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While blind Chinese dissident lawyer Chen Guangcheng and his family are reportedly free to leave China, millions of Chinese women are left behind to deal with the horrors of forced abortion and sterilization.
The diplomatic tempest between the United States and China that surrounded Guangcheng’s escape from house arrest — including the ineptitude displayed by the Obama administration in facilitating his release from China — has been well documented.
However, lost in the diplomatic uproar has been little detailed discussion of the actual issue that caused Guangcheng’s imprisonment in the first place: namely, his opposition to the Chinese government subjugating women to undergo forced abortions and sterilization in adherence to the country’s “one-child policy.”
Adopted in 1978 to curb China’s huge population growth, the one-child policy limits Chinese families to one child per couple. While the policy was initially proclaimed by the Chinese government to last only a generation, it has morphed into a permanent campaign of institutionalized violence against women and girls.
In addition to forced abortions and sterilization, that violence includes violators of the one-child policy — including whole families– sentenced to prison, forced labor camps, beatings, home arrest, severe fines, and loss of jobs.
Those abuses have been highlighted extensively by the Congressional-Executive Commission on China, a commission created by Congress to monitor human rights in China.
In its recent annual report, the congressional commission noted Chinese “official campaigns, as well as numerous individual cases in which officials used violent methods to coerce citizens to undergo sterilizations or abortions or pay heavy fines for having ‘out-of-plan’ children.”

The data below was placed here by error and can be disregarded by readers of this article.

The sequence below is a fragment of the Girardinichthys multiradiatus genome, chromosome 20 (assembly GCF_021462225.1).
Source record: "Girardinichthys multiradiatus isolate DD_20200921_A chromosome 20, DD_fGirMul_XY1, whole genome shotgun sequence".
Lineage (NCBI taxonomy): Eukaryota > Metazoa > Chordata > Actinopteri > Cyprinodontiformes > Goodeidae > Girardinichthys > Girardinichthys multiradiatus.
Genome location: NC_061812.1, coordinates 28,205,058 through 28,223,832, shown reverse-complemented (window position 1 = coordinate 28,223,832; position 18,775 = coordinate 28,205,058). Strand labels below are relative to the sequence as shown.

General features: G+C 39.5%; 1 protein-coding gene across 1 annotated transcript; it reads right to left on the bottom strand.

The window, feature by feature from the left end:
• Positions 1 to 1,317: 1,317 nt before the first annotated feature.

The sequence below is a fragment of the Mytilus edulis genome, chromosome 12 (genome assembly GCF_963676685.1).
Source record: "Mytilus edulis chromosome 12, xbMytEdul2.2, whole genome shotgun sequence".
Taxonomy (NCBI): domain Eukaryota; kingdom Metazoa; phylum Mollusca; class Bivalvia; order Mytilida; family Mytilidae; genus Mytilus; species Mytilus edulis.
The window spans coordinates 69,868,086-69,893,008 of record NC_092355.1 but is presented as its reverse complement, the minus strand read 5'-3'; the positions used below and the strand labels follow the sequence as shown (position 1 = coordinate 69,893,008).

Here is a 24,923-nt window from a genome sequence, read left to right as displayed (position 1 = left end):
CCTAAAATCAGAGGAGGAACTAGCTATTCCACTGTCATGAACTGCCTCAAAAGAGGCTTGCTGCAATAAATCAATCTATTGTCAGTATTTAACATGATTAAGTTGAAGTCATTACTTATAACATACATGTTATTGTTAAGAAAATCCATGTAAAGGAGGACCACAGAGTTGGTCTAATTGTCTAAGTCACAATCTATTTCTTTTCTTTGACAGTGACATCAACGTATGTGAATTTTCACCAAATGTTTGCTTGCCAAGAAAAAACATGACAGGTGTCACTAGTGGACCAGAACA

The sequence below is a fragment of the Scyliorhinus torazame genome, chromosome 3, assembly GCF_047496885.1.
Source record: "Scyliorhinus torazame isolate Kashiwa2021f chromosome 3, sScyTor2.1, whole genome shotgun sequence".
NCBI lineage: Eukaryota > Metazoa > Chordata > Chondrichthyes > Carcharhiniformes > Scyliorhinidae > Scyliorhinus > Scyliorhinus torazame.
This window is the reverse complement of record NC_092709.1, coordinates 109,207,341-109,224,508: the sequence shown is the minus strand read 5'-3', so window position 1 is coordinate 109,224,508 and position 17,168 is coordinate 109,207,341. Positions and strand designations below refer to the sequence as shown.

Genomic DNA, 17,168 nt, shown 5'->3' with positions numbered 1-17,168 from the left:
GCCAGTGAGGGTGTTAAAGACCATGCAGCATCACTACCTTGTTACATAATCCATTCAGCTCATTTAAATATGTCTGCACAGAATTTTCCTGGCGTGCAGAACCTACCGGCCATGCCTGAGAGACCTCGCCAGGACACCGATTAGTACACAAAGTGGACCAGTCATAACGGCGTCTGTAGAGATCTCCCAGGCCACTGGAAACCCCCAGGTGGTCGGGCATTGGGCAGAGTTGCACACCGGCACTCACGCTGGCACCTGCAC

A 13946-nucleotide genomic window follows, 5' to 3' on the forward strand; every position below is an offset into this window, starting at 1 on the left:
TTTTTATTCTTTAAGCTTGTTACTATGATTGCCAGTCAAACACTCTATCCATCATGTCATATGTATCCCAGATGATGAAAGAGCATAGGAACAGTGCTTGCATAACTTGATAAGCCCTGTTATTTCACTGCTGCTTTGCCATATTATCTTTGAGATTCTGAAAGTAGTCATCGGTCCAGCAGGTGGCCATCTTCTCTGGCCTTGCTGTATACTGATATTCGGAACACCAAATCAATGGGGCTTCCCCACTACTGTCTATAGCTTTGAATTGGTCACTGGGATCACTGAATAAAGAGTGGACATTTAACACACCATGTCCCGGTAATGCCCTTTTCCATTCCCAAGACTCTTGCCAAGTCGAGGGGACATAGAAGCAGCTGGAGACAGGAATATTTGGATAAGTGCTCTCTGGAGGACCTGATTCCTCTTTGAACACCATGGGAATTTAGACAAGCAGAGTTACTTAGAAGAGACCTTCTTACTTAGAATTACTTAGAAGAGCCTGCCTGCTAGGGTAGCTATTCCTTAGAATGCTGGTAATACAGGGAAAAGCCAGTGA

For its part, the Chinese government has steadfastly denied that it is forcing women to submit to abortions and sterilization given that both activities are illegal under Chinese Law. However, detractors say those laws are often ignored by government officials whose promotions are tied with keeping birthrates low in adherence to the one child policy
Guangcheng shed light on that point in 2005 when he organized a class-action lawsuit against Chinese family planning officials in Shandong Provincefor forcing at least 7,000 women to undergo sterilization or late-term abortions in an effort to meet birth rate quotas mandated by the one-child policy.
For his efforts, Guangcheng was sentenced in 2006 to 51 months in prison before being released in 2010 and held under house arrest at his family’s farmhouse in Shandong Province, from where he recently escaped to find sanctuary at the American embassy in Beijing.
Yet, while the Chinese government may be upset over Guangcheng’s efforts to shine light on the seamier side of the one-child policy, it is quite happy to discuss the overall effects of the policy, which it considers to be a rousing success.
Specifically, despite today having the largest population on earth with more than 1.34 billion people, according to China’s National Population and Family Planning Commission, the one-child policy has been able to prevent more than 400 million births in China.
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